As 2015 comes to an end, it's time to self-check your health care benefits.
Ask yourself these three important questions.
This is one person's story; everyone will have unique experiences on their own path to recovery and beyond. Some stories may mention eating disorder thoughts, behaviors or symptom use. Please use your own discretion. And speak with your therapist when needed.
By Liz Rognes, a former Emily Program client in recovery. She is a teacher, writer, and musician who lives in Spokane, WA.
My toddler is learning how to assert himself. He'll run over to me, holding on to a pair of red shoes while exclaiming, "Toes! Toes! Toes!" This means that he wants me to put the shoes on his toes. I'll sit down with him on the floor, his wiggly body in my lap, and I'll work hard to get those red shoes on his feet. As soon as the shoes are on, he'll run back to his room, little flashes of red pattering across the hardwood floor, and then he'll return with a pair of green sandals. "Toes, Mommy!" So I'll sit down with him again and work hard to get those red shoes off and the green sandals on, all while he's squirming and moving and happily watching his feet. And then, as soon as the Velcro is attached, he cheerfully demands the red shoes again.
Join us for a research topic discussion on "Suicide and Eating Disorders" October 19 from 6-7 PM in St. Paul.
Drs. Scott Crow and Emily Pisetsky will be presenting their research on the elevated risk of suicide in individuals with eating disorders.
Like many other eating disorder facilities, The Emily Program offers multiple levels of care for adolescents and adults. What makes The Emily Program different is that our services are based in outpatient treatment. As The Emily Program founder Dirk Miller says, "We didn't start as an inpatient program and develop outpatient services to support that model. The reason is pretty simple: most change occurs as an outpatient. We live our lives as 'outpatients.' Ultimately we must apply what's learned to a life of recovery that we live outside the treatment program."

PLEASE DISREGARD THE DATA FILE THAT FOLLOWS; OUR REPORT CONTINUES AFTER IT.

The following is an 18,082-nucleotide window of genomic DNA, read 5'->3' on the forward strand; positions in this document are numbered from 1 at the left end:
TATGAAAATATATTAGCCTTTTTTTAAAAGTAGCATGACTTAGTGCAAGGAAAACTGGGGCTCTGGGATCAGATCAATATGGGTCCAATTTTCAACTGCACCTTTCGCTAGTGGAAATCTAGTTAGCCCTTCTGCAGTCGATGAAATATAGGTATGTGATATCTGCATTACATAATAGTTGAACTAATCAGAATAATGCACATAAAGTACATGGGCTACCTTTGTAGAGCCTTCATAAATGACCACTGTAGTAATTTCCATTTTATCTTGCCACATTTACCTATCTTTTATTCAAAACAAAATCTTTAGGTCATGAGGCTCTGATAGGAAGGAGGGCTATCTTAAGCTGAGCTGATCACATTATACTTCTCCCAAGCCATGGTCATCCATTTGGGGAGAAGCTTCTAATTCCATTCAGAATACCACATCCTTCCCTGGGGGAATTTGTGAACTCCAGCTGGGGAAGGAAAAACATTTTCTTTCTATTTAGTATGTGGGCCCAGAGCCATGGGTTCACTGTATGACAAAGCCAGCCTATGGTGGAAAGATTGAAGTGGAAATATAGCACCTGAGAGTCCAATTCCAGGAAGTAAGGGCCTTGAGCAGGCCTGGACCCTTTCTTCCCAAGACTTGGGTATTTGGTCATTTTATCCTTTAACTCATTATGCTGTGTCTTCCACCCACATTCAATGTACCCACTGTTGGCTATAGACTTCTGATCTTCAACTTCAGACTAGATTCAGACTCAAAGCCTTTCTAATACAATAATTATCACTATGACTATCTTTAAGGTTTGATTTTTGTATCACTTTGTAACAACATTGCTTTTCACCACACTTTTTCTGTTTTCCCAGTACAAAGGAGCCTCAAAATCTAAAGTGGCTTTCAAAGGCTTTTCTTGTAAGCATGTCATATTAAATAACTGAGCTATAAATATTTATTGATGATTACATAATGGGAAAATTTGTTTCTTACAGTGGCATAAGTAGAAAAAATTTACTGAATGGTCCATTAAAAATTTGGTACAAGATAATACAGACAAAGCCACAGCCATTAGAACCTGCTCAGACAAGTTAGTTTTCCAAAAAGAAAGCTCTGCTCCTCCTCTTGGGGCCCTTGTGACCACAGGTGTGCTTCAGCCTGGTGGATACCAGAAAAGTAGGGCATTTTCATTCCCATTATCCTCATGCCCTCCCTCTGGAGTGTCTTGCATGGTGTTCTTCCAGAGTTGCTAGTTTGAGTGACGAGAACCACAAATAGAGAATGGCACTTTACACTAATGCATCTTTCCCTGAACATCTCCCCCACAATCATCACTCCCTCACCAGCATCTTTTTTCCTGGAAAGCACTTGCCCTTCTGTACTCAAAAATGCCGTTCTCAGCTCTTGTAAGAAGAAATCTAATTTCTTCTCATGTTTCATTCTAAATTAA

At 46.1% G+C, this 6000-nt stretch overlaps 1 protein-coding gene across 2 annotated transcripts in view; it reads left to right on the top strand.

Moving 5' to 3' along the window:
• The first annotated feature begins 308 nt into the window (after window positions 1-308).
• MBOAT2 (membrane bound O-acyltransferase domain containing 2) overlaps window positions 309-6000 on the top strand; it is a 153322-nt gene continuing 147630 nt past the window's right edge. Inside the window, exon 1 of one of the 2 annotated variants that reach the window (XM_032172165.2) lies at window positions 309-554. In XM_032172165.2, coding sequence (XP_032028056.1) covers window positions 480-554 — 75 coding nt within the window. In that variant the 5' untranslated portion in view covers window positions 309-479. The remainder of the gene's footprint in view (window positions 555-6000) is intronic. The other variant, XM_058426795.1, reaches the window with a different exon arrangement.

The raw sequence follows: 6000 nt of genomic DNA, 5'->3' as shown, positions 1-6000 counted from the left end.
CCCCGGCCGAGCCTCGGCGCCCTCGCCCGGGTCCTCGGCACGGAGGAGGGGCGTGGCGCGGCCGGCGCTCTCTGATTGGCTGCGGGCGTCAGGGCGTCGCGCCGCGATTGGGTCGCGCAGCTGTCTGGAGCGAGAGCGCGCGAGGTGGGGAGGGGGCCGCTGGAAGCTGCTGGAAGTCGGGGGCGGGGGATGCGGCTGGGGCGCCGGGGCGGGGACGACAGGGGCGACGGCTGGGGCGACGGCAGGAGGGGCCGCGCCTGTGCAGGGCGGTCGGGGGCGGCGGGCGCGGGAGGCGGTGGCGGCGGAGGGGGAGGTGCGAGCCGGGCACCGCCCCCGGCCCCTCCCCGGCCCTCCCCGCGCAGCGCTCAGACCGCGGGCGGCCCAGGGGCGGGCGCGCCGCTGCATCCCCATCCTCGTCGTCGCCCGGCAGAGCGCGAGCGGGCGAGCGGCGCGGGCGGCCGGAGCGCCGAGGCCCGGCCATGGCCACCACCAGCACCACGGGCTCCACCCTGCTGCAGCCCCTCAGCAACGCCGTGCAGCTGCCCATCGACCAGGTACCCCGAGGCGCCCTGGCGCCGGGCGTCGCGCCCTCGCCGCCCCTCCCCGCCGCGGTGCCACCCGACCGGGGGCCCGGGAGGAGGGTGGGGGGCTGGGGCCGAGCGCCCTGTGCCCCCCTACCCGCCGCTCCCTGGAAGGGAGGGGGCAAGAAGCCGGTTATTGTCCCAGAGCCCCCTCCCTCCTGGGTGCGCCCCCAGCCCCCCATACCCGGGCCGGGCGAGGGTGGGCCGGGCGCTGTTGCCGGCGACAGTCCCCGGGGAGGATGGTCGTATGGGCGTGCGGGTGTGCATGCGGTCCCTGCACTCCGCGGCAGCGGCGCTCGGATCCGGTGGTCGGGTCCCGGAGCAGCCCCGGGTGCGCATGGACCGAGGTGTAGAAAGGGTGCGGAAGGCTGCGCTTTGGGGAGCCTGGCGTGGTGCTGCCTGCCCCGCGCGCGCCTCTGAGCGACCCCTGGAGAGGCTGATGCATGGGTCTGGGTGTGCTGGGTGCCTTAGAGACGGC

The Emily Program-Cleveland staff at the 2014 NEDA Walk
In this country, it's estimated that 30 million men and women will suffer from a clinically significant eating disorder during their lifetime.
Join The Emily Program in the fight against eating disorders and saving lives. On Saturday, Oct. 10, members of TEP will walk in the Cleveland NEDA (National Eating Disorders Association) Walk to raise funds and awareness about the dangers of eating disorders, and the importance of early intervention and treatment.